# Using bernoulli_logit_glm in a hierarchical model

I’ve been practising the hierarchical logistic regression example from the documentation. I wanted to combine it with profiling in cmdstanr. However I’m getting tripped up with the types of different variables that are input to `bernoulli_logit_glm_lpmf` etc.

Below is a working example using `bernoulli_logit`. However to get this to work I needed to perform the matrix multiplication `x_beta_ll[n] = x[n] * beta[ll[n]]` outside the function. My understanding is that this is one of the things that `bernoulli_logit_glm_lpmf` does for you! So how do I set up the `beta` vector so that is it the right length? perhaps in a transformed parameters block?

### reproducible example

``````data {
int<lower=1> D; // how many predictors -- includes intercept
int<lower=0> N; // how many observations
int<lower=1> L; // how many groups
array[N] int<lower=0, upper=1> y;
array[N] int<lower=1, upper=L> ll; // code number for each group, 1, 2, 3, .. up to L
array[N] row_vector[D] x;
}
parameters {
array[D] real mu;
array[D] real<lower=0> sigma;
array[L] vector[D] beta; // beta, L lists of D vectors
}
model {

vector[N] x_beta_ll;

profile("priors"){
for (d in 1:D) {
mu[d] ~ normal(0, 1); // tweaked from example
sigma[d] ~ exponential(1); //adding a prior here
for (l in 1:L) {
beta[l, d] ~ normal(mu[d], sigma[d]);
}
}
}
profile("like"){

for (n in 1:N) {
x_beta_ll[n] = x[n] * beta[ll[n]];
}
y ~ bernoulli_logit(x_beta_ll);
}
}
``````

note the intercept column is added manually (see `spider_data_example` below)

R code to run the model. This features a toy dataset excerpted from the beloved `spiders` dataset in `mvabund`:

``````prep_spider_datasmall <- data.frame(
stringsAsFactors = FALSE,
soil_dry_c = c(-0.139189285714286,
0.578010714285714,0.0859107142857143,0.202810714285715,
0.544210714285714,0.909710714285714,
0.706810714285715,-0.139189285714286,0.578010714285714,
0.0859107142857143,0.202810714285715,0.544210714285714,
0.909710714285714,0.706810714285715),
species = c("Alopacce","Alopacce",
"Alopacce","Alopacce","Alopacce","Alopacce",
"Alopacce","Alopcune","Alopcune","Alopcune",
"Alopcune","Alopcune","Alopcune","Alopcune"),
abd = c(25L,0L,15L,2L,1L,
0L,2L,10L,2L,20L,6L,20L,6L,7L),
pa = c(1, 0, 1, 1, 1, 0, 1, 1, 1, 1, 1, 1, 1, 1),
species_num = c(1, 1, 1, 1, 1, 1, 1, 2, 2, 2, 2, 2, 2, 2),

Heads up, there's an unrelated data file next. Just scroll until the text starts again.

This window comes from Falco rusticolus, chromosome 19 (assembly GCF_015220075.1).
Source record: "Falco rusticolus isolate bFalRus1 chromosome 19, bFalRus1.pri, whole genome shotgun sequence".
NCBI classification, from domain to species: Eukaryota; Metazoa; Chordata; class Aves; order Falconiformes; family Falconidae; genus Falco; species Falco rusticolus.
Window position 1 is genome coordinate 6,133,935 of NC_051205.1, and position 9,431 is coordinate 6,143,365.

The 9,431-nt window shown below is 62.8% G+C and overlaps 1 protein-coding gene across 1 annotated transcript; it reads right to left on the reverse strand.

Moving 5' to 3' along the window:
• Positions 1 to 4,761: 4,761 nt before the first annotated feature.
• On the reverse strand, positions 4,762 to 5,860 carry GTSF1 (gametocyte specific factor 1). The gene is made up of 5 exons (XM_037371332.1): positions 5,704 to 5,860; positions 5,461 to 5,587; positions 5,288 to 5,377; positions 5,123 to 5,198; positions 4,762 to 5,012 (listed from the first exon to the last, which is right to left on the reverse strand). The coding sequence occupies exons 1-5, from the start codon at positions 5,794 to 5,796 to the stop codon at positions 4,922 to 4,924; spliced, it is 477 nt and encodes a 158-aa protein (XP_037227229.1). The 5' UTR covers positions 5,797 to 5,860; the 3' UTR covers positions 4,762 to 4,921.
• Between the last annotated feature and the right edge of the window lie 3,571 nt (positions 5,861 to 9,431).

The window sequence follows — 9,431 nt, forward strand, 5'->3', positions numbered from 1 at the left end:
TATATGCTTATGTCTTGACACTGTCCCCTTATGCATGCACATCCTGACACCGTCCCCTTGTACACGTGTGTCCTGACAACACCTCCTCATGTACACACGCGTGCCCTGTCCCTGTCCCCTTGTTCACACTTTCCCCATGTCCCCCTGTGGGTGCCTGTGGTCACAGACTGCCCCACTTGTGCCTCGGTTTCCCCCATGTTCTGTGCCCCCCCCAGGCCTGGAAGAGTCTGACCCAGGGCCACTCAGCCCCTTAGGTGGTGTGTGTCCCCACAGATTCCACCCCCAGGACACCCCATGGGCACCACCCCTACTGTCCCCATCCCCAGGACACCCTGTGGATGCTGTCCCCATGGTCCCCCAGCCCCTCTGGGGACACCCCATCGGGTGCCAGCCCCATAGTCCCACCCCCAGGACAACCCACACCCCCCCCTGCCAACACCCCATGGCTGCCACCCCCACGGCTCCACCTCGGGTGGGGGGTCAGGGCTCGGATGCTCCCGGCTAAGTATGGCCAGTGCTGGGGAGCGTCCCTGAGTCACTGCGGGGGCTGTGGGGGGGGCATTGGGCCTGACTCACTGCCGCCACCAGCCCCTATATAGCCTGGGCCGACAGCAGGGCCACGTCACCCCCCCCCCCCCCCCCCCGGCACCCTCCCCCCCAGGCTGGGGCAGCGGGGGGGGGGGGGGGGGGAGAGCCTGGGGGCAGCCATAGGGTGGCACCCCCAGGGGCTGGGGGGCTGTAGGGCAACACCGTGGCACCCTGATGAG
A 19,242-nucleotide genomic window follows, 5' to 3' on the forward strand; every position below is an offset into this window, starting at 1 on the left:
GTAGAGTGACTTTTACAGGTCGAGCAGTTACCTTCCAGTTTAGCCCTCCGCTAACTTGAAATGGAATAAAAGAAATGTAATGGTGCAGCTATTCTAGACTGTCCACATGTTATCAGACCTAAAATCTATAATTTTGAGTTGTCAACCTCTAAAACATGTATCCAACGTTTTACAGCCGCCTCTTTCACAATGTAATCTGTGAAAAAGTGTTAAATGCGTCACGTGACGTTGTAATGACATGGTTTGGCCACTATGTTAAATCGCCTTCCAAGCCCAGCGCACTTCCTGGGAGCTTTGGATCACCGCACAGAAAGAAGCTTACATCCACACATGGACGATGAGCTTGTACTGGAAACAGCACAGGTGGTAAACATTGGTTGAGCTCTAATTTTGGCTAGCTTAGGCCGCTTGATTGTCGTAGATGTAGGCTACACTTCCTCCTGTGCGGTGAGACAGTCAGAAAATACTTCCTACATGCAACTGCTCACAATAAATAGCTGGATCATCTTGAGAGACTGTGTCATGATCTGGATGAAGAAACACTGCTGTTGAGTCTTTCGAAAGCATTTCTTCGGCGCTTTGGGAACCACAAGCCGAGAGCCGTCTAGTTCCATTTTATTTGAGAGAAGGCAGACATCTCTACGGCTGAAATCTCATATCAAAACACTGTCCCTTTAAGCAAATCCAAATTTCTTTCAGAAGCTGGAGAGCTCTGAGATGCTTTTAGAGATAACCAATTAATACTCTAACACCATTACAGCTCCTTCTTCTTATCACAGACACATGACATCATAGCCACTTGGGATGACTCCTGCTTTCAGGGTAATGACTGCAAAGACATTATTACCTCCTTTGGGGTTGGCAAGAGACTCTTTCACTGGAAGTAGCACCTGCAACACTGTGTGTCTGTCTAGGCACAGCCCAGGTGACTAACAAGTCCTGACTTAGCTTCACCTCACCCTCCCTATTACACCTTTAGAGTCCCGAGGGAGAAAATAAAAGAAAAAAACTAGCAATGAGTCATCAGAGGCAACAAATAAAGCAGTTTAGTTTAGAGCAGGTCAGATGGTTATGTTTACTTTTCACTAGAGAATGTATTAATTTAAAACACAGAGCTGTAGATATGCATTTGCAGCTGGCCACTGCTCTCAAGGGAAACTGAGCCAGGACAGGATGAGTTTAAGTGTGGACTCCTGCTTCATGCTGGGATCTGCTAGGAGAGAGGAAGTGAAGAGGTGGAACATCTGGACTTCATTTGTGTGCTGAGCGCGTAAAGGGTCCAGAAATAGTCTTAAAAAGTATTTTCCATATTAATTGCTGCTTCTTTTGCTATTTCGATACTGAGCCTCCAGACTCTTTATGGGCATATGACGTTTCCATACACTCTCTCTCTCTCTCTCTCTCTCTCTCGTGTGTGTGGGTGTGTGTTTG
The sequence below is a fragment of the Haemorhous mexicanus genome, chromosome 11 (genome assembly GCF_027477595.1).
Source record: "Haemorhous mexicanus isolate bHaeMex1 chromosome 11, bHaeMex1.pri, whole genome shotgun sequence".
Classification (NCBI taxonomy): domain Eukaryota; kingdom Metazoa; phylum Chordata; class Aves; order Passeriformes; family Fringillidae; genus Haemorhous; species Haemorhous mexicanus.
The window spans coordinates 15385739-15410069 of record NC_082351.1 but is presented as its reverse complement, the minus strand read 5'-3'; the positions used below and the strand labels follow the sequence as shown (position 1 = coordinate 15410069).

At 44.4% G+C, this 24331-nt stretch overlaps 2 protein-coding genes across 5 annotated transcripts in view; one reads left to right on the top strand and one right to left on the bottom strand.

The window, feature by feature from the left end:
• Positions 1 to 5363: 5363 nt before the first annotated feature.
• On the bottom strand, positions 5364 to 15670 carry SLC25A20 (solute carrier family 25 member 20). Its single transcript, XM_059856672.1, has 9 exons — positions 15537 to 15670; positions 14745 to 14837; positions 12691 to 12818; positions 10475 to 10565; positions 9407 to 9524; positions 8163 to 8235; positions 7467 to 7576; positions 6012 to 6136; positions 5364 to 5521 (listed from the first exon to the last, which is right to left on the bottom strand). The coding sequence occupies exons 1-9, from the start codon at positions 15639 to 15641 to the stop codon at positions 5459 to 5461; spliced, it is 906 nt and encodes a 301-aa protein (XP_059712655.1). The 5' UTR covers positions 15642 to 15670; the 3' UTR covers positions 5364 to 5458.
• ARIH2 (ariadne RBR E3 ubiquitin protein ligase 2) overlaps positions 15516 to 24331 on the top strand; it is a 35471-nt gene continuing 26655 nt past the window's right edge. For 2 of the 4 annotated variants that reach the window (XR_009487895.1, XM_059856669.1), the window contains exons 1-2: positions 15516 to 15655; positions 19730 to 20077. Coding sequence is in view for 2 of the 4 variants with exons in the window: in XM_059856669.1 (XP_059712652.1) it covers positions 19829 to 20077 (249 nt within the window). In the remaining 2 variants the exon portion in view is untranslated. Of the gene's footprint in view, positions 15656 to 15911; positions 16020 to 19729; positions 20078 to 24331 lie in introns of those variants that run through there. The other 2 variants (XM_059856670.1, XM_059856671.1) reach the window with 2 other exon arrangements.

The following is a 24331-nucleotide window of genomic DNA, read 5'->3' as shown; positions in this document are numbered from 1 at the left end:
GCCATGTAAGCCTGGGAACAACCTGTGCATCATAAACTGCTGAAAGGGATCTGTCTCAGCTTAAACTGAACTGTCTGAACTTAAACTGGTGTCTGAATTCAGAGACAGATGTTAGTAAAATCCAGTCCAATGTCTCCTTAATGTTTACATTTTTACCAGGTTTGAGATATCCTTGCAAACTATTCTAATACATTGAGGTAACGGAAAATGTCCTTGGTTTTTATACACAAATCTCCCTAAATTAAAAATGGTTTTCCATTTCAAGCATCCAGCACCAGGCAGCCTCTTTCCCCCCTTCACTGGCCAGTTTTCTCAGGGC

inter = c(1, 1, 1, 1, 1, 1, 1, 1, 1, 1, 1, 1, 1, 1)
)

spider_data_example <- list(D = 2,
N = nrow(prep_spider_datasmall),
L = max(prep_spider_datasmall\$species_num),
y = prep_spider_datasmall\$pa,
ll = prep_spider_datasmall\$species_num,
x = with(prep_spider_datasmall, cbind(inter, soil_dry_c)))

mulivar_logit <- cmdstan_model("logistic_probit/multivariate_logit_multilevel.stan",
stanc_options = list("warn-pedantic" = TRUE))
``````
1 Like

Unfortunately the `glm` distributions aren’t able to be applied in a vectorised fashion when there are random effects involved (only random intercepts), as the distribution assumes a common `beta` for each individual.

You can either use the `bernoulli_logit_glm` in an un-vectorised fashion, or you can use the `bernoulli_logit` distribution but construct the linear predictor in a vectorised fashion.

To do this, you just need to declare both `x` and `beta` as `matrix` types, and then you can use `rows_dot_product`:

``````    y ~ bernoulli_logit(rows_dot_product(x,beta[ll]));
``````

Additionally, this will be faster if you can declare the inputs with the opposite dimensions, and then you can use `columns_dot_product` instead: PSA: where possible, use columns_dot_product rather than rows_dot_product

4 Likes

See also the code here, which has optimized code; it doesn’t use reduce-sum but it should be straightforward to add that. There is also code here that will be faster for the subset of scenarios where groups (using your terminology; “individuals” in the terminology of the code) are associated with at least two or more levels of each predictor. I’ll post soon the converse subset, where groups are associated with only one level of every predictor.

2 Likes

You could also expand the design matrix to include columns for the covariate multiplied by an indicator for each individual (this can happen in `transformed data`), and then pass in the random effect terms associated with each individual to `bernoulli_logit_glm` as ordinary coefficients. No idea if this would be competitive efficiency-wise with the other solutions or not.

2 Likes